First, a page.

PEP Topic 
Chemotherapy-Induced Diarrhea

AG1004 is a preparation of mecamylamine, an antihypertensive agent, which also has been used as an agent for smoking cessation. Mecamylamine has been associated with constipation. AG1004 in a controlled-release transdermal patch has been tested for its effect in the management of chemotherapy-induced diarrhea in patients with cancer.

Effectiveness Not Established

Research Evidence Summaries

Coyle, V.M., Lungulescu, D., Toganel, C., Niculescu, A., Pop, S., Ciuleanu, T., … Wilson, R.H. (2013). A randomised double-blind placebo-controlled phase II study of AGI004 for control of chemotherapy-induced diarrhoea. British Journal of Cancer, 108, 1027–1033.


Study Purpose:

To examine the effectiveness of the use of a controlled-release transdermal patch preparation of mecamylamine (AG1004)

Intervention Characteristics/Basic Study Process:

Patients who had received at least one cycle of chemotherapy and experienced grade 1 or 2 diarrhea were randomized to receive transdermal mecamylamine (AG1004) 4 mg every 24 hours or placebo using an identical-looking patch. The patch was applied 24 hours prior to chemotherapy and reapplied daily for the duration of the treatment cycle. Patients were allowed to use loperamide, codeine phosphate, or octreotide on a rescue basis for any active episodes of diarrhea. During the next cycle, the AG1004 dose was increased to 8 mg per day. Evaluation was done at the end of the first day of each cycle and at the end of the overall cycle of chemotherapy. Daily logs were used to record bowel movements and use of rescue medication.

Sample Characteristics:

  • The study reported on 64 patients.
  • Mean age was 61.2 years with a range of 35–88 years.
  • The sample was 25% male and 75% female.
  • Patients had various tumor types, with colon and breast cancer most common.
  • All patients were receiving chemotherapy that has been associated with diarrhea, and all had experienced diarrhea in a previous cycle.
  • Patients were being treated with fluorouracil (5-FU), capecitabine, or irinotecan.


This was a multisite, outpatient study conducted in the United Kingdom and Romania.

Phase of Care and Clinical Applications:

  • All patients were undergoing the active treatment phase of care.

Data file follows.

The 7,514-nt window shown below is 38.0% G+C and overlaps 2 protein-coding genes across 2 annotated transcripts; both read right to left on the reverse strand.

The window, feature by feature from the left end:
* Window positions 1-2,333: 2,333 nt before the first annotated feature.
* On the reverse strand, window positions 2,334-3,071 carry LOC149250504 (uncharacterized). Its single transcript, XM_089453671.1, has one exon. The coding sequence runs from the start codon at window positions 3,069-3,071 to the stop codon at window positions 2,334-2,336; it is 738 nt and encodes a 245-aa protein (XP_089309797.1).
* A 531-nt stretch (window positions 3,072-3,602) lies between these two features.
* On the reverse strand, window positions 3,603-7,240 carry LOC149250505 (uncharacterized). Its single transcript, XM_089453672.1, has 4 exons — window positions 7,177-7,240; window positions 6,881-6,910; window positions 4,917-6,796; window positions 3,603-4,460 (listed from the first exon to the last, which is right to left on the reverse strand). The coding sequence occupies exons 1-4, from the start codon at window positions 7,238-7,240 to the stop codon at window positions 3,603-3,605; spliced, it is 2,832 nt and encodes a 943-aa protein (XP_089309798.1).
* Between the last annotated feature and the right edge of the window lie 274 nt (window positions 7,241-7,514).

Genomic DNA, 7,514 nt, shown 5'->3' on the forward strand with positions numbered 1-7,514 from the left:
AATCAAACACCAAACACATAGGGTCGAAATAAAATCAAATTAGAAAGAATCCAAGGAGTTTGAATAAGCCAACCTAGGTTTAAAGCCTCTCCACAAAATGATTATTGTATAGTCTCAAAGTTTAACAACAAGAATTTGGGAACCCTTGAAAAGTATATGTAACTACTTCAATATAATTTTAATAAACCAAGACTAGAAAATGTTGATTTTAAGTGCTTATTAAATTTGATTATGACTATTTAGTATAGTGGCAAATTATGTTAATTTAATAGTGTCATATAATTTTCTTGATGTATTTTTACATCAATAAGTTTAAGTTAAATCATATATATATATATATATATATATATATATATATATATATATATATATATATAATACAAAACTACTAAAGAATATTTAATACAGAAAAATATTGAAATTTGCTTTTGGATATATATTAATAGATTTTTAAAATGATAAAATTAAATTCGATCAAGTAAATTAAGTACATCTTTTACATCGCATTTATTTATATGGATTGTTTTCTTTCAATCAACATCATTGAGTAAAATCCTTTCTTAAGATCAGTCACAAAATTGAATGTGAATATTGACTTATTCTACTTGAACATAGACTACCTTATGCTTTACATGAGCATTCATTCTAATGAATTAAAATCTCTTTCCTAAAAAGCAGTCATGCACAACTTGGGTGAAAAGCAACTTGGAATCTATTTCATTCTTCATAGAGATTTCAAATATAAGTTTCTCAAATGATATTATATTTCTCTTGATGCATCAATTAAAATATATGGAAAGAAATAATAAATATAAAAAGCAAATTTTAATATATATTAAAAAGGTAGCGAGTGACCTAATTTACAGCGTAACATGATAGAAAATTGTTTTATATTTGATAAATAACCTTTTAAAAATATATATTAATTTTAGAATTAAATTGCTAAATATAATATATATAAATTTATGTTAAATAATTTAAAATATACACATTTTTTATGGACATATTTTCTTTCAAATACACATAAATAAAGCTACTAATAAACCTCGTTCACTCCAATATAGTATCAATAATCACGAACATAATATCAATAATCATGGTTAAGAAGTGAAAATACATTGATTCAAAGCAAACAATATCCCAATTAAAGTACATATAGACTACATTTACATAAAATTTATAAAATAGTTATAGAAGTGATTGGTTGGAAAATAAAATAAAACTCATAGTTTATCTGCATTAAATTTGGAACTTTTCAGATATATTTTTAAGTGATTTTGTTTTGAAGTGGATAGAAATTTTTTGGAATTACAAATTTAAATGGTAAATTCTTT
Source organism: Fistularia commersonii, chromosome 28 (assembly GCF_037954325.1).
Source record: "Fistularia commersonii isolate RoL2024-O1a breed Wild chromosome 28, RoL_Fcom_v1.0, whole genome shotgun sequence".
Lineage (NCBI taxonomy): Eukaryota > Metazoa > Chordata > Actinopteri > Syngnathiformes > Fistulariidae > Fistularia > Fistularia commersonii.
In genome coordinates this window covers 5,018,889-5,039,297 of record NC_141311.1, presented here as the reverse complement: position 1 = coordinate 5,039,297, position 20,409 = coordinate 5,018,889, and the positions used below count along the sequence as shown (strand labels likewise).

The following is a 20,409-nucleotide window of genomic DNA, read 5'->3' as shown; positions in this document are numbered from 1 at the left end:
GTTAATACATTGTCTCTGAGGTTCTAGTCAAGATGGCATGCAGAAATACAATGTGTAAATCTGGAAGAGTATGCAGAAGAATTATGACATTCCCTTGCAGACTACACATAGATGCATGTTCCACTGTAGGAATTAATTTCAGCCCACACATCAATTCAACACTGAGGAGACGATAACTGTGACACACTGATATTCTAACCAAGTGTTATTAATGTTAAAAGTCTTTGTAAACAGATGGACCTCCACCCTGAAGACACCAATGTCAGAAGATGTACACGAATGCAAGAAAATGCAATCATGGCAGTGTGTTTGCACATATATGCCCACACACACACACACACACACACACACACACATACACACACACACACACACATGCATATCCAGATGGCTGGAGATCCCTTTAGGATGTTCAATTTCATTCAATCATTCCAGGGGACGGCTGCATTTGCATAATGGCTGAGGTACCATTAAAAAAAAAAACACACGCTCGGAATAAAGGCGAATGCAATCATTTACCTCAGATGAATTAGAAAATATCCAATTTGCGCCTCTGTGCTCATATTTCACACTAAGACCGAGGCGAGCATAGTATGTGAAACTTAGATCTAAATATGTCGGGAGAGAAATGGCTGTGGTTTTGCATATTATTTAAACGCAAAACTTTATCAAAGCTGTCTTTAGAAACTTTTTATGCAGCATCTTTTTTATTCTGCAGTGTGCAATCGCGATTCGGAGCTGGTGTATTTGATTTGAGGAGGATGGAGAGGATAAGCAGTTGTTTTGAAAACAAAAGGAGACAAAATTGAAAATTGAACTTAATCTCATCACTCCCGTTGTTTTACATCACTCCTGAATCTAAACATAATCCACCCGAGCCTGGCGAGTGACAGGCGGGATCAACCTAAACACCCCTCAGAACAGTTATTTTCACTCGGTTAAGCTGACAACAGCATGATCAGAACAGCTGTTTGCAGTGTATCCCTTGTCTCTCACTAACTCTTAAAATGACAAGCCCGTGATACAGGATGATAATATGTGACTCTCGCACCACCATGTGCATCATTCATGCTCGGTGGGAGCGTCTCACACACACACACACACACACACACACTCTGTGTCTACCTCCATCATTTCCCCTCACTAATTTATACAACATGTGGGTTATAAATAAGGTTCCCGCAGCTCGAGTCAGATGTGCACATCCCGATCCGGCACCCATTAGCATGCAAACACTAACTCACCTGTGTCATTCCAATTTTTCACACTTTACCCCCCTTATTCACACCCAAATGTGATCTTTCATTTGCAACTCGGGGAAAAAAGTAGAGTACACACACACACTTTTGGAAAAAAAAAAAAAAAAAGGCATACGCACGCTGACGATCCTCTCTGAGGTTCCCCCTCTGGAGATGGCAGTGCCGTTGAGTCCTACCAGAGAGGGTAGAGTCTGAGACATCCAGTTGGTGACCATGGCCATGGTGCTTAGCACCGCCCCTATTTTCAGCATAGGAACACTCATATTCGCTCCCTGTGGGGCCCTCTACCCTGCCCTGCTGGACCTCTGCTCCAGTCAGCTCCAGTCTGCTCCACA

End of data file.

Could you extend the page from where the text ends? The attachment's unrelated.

• This study has clinical applicability for elder care.

Study Design:

This was a double-blind, randomized, placebo-controlled study.

Measurement Instruments/Methods:

  • The Bristol stool scale and the National Cancer Institute (NCI) Common Toxicity Criteria (CTC) grading were used.
  • Patients kept daily diaries of bowel movements and use of rescue medication.


  • Overall compliance with treatment was an average of 90% in both study groups.
  • Overall response (OR) was 1.26 in favor of the treatment, based on physician assessment, but this was not statistically significant.
  • Based on patient reporting of four or fewer bowel movements per day from diaries, more patients were classified as responders in the treatment group (OR = 6.4, 95% confidence interval [CI] = 1.7–24.6, p = 0.05). 
  • Use of rescue medication was low in both groups. 
  • Overall use of loperamide was less in the treatment arm at both treatment dosages, with a greater trend observed with the 8-mg dose level (p = 0.05).
  • No differences were found between groups in other associated gastrointestinal symptoms.


AG1004 was associated with less diarrhea compared to placebo on day one of chemotherapy cycles and did not appear to have significant adverse effects. AG1004 may be helpful in preventing chemotherapy-induced diarrhea.


The sample size was small with fewer than 100 participants.

Nursing Implications:

This study demonstrated some promising results, suggesting that treatment with AG1004 may be useful in preventing chemotherapy-induced diarrhea in patients being treated for cancer with agents known to be associated with diarrhea. Further research is warranted to confirm these findings.